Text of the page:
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Scotch Eggs - A Story


When I finished my apprenticeship in Toronto in 1988 I moved to Scotland. I'm not sure why. Maybe I thought it would be cool because The Jesus and Mary Chain were from there. Maybe because my family is originally Scottish, I wanted to check it out. I don't really remember, but when I was 21 years old I arrived in Glasgow with no friends, no money and no idea what was going on.
I quickly met some people in a psychedelic punk club called "Helter Skelter" on Sauchiehall St. and slept on their floor for a while until I found a job and a place to live. It only took a week or so before I was living in a bedsit in St Georges Cross and starting at my new position of Chef de Partie at the Central Hotel.

  The Central Hotel is a large grandiose hotel built above Central Train Station in the heyday of Victorian train travel. The first day I was taken to the basements where there were changing rooms and a storage area. what I found was an amazing example of what professional kitchens were like in Escoffier's time. Obviously unused for decades, were room after room of giant wood fired ovens big enough to roast a whole cow. Iron chains and weird rotting wooden blocks were strewn about in rooms shin deep in black water. Soot stained stone passages would lead into pitch black areas where no one had been in living memory. I could imagine in the old days dozens of cooks boiling geese in cauldrons, stoking fires, making bread, and butchering pigs by gaslight with no ventilation or refrigeration. It was scary and amazing. I don't know if it's still like that, but it would make a great horror movie setting.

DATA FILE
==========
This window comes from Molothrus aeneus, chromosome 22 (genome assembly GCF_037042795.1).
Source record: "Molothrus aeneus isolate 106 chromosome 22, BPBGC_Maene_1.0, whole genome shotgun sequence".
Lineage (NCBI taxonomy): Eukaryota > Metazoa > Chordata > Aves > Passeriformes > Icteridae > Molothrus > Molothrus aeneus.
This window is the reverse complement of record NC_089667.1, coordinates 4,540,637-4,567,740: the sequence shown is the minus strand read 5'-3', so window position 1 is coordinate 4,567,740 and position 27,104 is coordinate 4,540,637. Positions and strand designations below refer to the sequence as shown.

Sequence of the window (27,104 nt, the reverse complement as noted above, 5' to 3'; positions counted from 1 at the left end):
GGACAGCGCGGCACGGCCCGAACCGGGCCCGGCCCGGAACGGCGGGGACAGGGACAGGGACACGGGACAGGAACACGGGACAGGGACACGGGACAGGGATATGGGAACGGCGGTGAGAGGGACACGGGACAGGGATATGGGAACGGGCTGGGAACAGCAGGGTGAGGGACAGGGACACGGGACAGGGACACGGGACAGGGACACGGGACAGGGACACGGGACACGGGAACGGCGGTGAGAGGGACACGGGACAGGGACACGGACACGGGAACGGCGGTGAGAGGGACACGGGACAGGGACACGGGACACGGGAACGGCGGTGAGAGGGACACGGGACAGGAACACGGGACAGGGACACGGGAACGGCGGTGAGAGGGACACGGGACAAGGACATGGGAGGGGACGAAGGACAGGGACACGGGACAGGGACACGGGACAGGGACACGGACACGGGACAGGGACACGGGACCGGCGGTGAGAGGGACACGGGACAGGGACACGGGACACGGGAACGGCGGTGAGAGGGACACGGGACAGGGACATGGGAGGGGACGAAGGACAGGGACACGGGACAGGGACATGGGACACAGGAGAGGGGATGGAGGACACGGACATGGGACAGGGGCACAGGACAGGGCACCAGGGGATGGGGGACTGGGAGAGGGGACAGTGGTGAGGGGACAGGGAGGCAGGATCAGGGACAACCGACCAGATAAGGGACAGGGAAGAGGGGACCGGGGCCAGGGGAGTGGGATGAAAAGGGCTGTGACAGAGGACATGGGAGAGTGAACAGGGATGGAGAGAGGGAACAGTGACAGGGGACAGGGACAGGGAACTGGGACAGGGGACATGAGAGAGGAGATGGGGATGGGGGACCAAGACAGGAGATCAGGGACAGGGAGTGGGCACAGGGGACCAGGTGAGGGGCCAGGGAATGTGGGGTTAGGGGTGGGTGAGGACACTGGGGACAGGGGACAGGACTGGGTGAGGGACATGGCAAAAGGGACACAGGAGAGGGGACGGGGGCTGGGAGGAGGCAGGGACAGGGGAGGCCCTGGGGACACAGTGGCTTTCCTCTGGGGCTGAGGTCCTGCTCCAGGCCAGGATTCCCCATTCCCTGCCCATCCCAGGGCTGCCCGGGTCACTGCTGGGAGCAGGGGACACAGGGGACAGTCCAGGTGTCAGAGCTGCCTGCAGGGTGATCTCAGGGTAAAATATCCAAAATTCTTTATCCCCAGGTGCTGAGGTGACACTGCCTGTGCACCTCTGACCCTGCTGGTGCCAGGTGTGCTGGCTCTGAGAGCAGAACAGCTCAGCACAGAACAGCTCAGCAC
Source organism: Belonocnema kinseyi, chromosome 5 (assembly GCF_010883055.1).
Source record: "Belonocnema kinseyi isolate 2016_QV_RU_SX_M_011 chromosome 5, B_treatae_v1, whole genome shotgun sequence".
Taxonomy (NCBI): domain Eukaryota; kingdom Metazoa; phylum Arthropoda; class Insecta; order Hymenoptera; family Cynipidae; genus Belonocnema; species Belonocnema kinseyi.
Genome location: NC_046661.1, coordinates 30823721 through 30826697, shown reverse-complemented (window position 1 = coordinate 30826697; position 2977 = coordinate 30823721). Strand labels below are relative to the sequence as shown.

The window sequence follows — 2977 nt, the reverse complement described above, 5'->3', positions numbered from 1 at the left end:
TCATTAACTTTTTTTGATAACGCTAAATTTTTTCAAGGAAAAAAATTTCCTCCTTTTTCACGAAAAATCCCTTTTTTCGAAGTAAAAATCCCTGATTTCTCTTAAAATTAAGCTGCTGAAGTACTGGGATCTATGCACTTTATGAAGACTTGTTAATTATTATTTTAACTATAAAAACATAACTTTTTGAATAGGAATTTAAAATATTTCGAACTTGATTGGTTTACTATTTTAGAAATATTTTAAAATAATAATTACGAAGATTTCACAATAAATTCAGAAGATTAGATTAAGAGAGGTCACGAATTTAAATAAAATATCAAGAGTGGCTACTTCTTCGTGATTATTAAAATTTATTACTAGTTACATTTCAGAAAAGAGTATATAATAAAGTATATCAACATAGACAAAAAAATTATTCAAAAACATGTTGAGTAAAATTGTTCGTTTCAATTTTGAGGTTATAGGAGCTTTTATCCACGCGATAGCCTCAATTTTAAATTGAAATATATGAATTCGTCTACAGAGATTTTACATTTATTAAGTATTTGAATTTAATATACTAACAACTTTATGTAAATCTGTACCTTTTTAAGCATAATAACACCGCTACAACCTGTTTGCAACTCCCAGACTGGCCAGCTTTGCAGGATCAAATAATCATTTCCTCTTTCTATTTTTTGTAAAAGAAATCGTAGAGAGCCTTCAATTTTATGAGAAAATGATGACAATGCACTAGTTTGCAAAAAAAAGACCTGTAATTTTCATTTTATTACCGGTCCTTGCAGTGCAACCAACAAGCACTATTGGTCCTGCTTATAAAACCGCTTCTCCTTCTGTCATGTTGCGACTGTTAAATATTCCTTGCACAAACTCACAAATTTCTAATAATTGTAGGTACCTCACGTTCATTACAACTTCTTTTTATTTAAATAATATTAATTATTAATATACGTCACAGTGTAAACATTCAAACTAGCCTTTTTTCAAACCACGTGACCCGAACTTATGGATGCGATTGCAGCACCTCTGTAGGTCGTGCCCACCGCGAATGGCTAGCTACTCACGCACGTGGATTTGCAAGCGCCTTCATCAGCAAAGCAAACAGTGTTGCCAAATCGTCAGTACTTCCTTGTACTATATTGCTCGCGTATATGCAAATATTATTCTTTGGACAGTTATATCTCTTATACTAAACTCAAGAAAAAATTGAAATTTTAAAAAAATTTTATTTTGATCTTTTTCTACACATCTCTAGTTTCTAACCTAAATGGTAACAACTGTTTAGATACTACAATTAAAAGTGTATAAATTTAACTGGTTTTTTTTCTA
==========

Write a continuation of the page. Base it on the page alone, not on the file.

Upstairs were the modern kitchens where me and about 20 other chefs worked. I was assigned to the Carvery, a part of the kitchen which prepared the roasts and hot dishes for the evening buffet. This was a disaster from the start. In Toronto I had spent 2 years working in one of Franco Prevedello's first restaurants making modern Ital-Cal cuisine. Stuffing duck breast with shrimp and ginger, veal medallions with scallops, mako shark carpaccio with wasabi, that kind of stuff. Now I was in charge of cooking 6 kinds of roasts and hams everyday. I had no clue. I had never butchered and prepared large roasts in my life. Everyone spoke Glaswegian, not English, and used strange words like "gammon" and "capsicum". A Sous Chef tried to help me out for the first couple of days, but I was quickly moved to the Entremetier station. This is where things started getting ugly. Every morning the Head Chef would march into the kitchen flanked by his sous'.
" 2 soups and veg bouquetiere for 80 people room C at 2pm"
" 1 soup and veg bouquetiere for 50 people room A at 3pm"
" consume and veg bouquetiere for 175 people Main Ballroom 5pm"
It went on. Plus mise en place for the a la carte dinner service. 
I was in charge of 3 apprentices, of which 2 were older than me. Because word had got around that I bombed on the Carvery, I was given no respect. Every time I turned they were in the receiving dock smoking. When I asked them to do something they'd reply " Shut yer geddy, ya fukin' trunk monkey" or something similar. I was always behind. The Sous Chefs yelled at me everyday. I was close to tears, and wondering why I ever came to Glasgow in the first place. Then I was moved to Garde Manger. An older woman ran the place and she told me I needed to make 900 Scotch eggs. I made about 300 before I was called into the Chefs office and fired. It was over... almost.